The song “(Sittin’ On) The Dock of the Bay” by Otis Redding is one of the more haunting and beautiful 60s songs. Otis Redding co-wrote this soul song with guitarist for Booker T and the M.G.’s Steve Cropper. Redding recorded it twice in 1967 at Stax Studios in Memphis, Tennessee, and died when his plane crashed into Lake Monona near Madison, Wisconsin, just shortly before the recorded was released. He was 26 years old. “(Sittin’ On) The Dock of the Bay” went on to become his biggest hit and the first posthumous #1 single in the U.S. In 1968, it rose to #1 on the U.S. Billboard Hot 100, #1 on the Hot Rhythm & Blues Singles Chart, and #2 on the U.K. Singles Chart. “(Sittin’ On) The Dock of the Bay” is among Rolling Stone Magazine’s 400 Greatest Songs of All Time List. The album The Dock of the Bay was the first posthumous album to reach #1 on the U.K. Charts.
At the time Redding was writing the song, he had just finished his performance at the Monterey Pop Festival. He had been in San Francisco playing at the Fillmore when he stayed at a boathouse in Sausalito and liked the idea of the ships coming in at the bay. Redding had recorded the whistling at the end of the song because he forgot the words to a rap he was going to put there. Steve Cropper did a final mix of the song after Redding’s death. He added the sounds of waves and seagulls, which Cropper said Redding had wanted. Sam “Bluzman” Taylor re-did the whistling at the end.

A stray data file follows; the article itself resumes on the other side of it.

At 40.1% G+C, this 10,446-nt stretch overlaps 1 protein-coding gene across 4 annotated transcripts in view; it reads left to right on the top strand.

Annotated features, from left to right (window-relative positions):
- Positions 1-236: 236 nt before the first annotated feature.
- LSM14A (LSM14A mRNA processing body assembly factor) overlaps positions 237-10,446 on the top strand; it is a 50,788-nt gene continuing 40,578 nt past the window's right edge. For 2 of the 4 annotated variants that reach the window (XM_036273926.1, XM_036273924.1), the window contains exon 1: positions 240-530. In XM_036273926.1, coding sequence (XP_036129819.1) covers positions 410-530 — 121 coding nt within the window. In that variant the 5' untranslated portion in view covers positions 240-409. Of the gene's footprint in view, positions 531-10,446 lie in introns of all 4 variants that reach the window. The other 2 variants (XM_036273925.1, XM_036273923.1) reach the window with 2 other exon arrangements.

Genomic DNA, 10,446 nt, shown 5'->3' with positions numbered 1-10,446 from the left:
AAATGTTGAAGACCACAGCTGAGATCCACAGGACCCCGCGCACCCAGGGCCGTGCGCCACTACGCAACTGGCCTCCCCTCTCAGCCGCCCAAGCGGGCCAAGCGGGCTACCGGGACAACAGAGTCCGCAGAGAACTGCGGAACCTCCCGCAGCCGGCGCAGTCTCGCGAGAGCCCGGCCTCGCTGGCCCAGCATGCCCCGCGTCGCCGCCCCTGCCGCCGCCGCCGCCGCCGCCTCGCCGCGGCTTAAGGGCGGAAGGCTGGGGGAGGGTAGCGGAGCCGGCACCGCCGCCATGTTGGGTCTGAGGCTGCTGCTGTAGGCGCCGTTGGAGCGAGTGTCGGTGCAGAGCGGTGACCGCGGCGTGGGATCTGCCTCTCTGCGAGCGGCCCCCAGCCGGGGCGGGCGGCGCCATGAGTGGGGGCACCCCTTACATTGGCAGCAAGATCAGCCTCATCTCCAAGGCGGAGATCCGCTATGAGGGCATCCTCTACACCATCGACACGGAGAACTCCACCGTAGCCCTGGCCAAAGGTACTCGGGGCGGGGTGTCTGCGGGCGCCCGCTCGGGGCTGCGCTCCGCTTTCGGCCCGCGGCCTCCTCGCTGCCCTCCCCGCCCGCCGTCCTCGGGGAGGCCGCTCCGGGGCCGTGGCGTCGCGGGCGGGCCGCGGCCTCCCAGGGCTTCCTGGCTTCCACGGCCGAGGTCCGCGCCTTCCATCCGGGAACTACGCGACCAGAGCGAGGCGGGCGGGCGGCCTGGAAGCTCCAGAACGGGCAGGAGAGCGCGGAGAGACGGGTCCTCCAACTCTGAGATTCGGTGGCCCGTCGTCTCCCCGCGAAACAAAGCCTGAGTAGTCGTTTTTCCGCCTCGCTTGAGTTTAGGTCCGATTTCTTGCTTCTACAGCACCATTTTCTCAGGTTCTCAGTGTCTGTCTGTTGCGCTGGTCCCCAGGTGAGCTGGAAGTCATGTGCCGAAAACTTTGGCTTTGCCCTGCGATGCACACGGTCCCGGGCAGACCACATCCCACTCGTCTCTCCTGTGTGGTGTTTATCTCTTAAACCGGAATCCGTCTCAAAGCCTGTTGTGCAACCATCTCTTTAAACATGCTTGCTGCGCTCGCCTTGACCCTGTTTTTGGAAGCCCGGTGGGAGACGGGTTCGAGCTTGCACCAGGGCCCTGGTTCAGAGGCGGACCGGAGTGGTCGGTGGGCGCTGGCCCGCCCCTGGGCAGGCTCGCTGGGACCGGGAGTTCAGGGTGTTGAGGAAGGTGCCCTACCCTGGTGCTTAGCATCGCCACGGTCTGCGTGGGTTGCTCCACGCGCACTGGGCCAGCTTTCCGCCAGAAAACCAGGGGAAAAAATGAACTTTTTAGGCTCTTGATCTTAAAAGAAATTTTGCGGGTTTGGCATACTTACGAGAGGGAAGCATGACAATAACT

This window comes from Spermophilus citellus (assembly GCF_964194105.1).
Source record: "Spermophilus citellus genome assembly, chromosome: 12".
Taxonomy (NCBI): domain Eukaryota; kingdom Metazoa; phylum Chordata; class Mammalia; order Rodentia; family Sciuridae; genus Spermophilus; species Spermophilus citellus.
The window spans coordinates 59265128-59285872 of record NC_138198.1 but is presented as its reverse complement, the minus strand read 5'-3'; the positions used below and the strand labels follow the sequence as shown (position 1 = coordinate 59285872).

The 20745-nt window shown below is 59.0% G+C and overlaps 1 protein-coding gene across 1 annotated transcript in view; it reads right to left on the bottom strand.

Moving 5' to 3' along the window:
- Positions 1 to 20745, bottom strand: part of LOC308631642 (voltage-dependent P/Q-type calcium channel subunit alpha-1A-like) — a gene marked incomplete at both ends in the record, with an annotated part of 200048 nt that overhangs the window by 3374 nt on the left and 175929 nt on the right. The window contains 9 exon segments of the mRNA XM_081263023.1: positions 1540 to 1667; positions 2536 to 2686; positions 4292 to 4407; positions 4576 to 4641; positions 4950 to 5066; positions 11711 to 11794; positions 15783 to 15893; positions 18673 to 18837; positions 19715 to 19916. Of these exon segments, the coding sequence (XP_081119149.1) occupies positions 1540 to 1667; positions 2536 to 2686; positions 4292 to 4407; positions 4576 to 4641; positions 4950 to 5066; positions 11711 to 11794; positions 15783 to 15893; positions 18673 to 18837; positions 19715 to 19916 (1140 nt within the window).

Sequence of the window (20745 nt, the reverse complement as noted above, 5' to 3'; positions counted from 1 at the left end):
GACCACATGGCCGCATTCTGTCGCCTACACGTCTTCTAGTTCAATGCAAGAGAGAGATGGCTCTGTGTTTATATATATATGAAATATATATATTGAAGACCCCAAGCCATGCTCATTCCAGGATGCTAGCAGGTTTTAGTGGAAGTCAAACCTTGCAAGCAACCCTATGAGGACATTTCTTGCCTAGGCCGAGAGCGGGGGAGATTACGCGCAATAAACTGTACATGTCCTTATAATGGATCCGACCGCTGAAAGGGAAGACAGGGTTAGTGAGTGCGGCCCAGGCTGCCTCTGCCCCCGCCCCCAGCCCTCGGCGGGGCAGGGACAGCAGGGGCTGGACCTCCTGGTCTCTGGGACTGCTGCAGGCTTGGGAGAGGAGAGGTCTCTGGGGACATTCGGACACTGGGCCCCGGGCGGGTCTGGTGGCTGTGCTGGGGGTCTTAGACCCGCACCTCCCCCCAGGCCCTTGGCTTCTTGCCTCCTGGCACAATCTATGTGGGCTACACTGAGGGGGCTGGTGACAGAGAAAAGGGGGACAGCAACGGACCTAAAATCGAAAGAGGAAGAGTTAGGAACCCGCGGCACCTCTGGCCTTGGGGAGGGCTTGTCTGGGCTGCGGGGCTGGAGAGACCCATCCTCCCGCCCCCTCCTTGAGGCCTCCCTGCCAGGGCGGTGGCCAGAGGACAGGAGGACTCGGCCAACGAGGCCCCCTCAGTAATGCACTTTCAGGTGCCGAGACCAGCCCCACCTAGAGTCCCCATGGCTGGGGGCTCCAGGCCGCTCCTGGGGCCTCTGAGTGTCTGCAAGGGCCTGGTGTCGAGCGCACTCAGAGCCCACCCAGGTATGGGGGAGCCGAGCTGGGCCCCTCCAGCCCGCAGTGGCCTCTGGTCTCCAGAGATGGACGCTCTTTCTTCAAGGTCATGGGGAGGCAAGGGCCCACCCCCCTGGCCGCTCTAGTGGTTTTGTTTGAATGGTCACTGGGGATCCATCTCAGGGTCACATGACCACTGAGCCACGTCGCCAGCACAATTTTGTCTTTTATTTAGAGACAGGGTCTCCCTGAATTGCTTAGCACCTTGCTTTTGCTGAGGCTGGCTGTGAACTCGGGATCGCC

Numerous artists from many genres have covered the song, including Glen Campbell, Cher, Boby Dylan, Percy Sledge, Dee Clark, Michael Bolton, Pearl Jam, Garth Brooks, and Sammy Hagar, just to mention a few.
Redding was born Otis Ray Redding, Jr. in Dawson, Georgia. Whether he was called The Big O or The King of Soul, he was mutli-talented. He was a singer, songwriters, record producer, arranger, and talent scout. Besides “(Sittin’ On) The Dock of the Bay,” he is known for “Respect” and “Try a Little Tenderness.”